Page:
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Warm season turf has a difficult time in fall and spring making the transition from growing to dormant and back to actively growing again. We often see diseases in turf in spring and fall. Proper disease identification and control practices are important in managing turf disease. Here are some references that can help you with turf disease control.
Turfgrass Diseases in Georgia: Identification and Control - This publication is a comprehensive guide to identifying and controlling turfgrass diseases in Georgia.
Turfgrass Diseases: Quick Reference Guide - For eleven major diseases, this Guide lists:
- Causal agent
- Susceptible turfgrasses
- Conditions promoting disease
- Symptoms and Control
Guide to Turfgrass Fungicides - This publication is a guide to common turfgrass diseases and chemical controls. One of the tools in this publication is a chart on Efficacy of Turfgrass Fungicides which allows turf managers to select the fungicide which best controls each disease.
Abiotic Injuries and Disorders of Turfgrasses in Georgia - Turfgrass stands can be injured and damaged by biotic (living) and abiotic (non-living) agents. Determining whether the condition is caused by a biotic or an abiotic agent can be challenging.
Identification and Control of Spring Dead Spot in Georgia
Ten Steps to a Healthier Home Lawn - The key to disease control is a healthy plant. These management practices will help achieve vigorous, healthy turf and reduce turfgrass disease problems.
Georgia Turf – This website has numerous resources for pest management and culture of all major turf types in Georgia.
Past Landscape Alerts on turf topics – Topics include turf diseases.
Turfgrass Pest Control Recommendations for Professionals – Find pesticide recommendations and other information.
Turfgrass Management Smartphone App - Turfgrass Management is a comprehensive application that contains pictures, information, and recommendations for managing turf weeds, diseases, and insects.
For further information contact your local County Extension Office – (800) ASK-UGA1!
Fall is time to fight fire ants, says a University of Georgia entomologist. “April and September are good times to apply baits, once at the start of the season and toward the end to help control before they come back in the spring,” said Will Hudson, a professor with the UGA College of Agricultural and Environmental Sciences.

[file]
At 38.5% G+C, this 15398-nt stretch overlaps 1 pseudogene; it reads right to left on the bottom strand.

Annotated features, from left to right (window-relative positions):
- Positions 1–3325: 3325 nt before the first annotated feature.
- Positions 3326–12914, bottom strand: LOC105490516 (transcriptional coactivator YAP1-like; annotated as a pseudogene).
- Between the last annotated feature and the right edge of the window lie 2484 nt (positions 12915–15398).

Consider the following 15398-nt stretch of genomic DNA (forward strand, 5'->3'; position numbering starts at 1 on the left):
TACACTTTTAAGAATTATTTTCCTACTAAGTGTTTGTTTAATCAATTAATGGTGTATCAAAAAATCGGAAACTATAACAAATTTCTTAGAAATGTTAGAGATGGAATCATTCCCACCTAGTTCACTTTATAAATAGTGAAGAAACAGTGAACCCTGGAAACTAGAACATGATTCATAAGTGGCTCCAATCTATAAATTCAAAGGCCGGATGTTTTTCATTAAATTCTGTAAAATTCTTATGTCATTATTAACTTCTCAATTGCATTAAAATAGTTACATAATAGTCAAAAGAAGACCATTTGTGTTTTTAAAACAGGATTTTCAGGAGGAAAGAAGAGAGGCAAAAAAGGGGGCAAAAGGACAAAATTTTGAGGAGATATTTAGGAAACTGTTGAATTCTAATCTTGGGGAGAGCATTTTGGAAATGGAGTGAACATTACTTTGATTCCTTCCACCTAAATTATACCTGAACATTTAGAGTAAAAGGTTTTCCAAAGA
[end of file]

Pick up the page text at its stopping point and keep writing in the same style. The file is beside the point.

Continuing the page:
Fire ants are most active in warm weather. Fire ant season can last 10 to 11 months out of the year in the most southern areas of Georgia. Controlling ant colonies before they produce a mound is important. However, Hudson says that once a treatment program is in effect, timing is not all that important.
Baits and sprays
The general rule of thumb is if the area is one acre or less, don’t use baits. Re-infestation is more likely from colonies outside of the yard when baits are used.
One important thing to remember is the difference between ‘no mounds’ and ‘no ants.’ “There is a difference between eliminating ants and controlling them,” he said. “Baits do not eliminate ants because there is no residual control. A new colony can still come in and be unaffected by the bait laid down prior to their arrival.”
To eliminate mounds completely, apply baits every six months, Hudson said. “There will be invasion in the meantime, and you will still have fire ants, just not enough to create a new mound,” he said.
Hudson recommends treating lawns smaller than an acre with a registered insecticide in a liquid solution. This should rid the lawn of fire ants for one to three months. If you choose a granular product, measure carefully to be sure you apply the correct amount of material and get good, even coverage, he said.
The least effective treatment option for most people is individual mound treatments, according to Hudson. Treating mounds in general is going to be an exercise of frustration, and killing an entire colony by treating just the mound is a challenge, he said.
Baits are considered to have minimal environmental effects for those who chose not to use hazardous chemicals. Once the bait is out, there is hardly anytime for anything to come in contact with it before the ants get to it.
Nonchemical options include using steam or boiling water. “We recommend using boiling water to treat a mound near an area such as a well where you do not want any chemicals,” Hudson said. “Using hot water is very effective, but the problem is you are not always able to boil the water right next to the area you want treated.” Carrying the boiling water can inflict serious burns, so extreme caution should be used when treating with this method.
There are products on the market that are approved by the Environmental Protection Agency and labeled as organic. Hudson says organic designation is a “slippery” definition. There is an official USDA certification and many states have their own set of regulations when labeling a product as organic. This labeling can mean the product is either a natural product or derived from a natural product. “While there are a few products that qualify as organic, with most baits the actual amount of pesticide applied is minimal,” he said.
Hudson says to be careful when choosing a product because the labels can be confusing, even deceptive, and it is difficult to make the right choice. For assistance in selecting a product, contact your local UGA Cooperative Extension agent.
“The most important thing to remember is that you need to be realistic in your expectations,” Hudson said. “If you are treating mounds, you need to be prepared. You are going to chase the mounds around the yard.”
For more information on selecting a control measure:
Image credit - Jake Farnum, Bugwood.org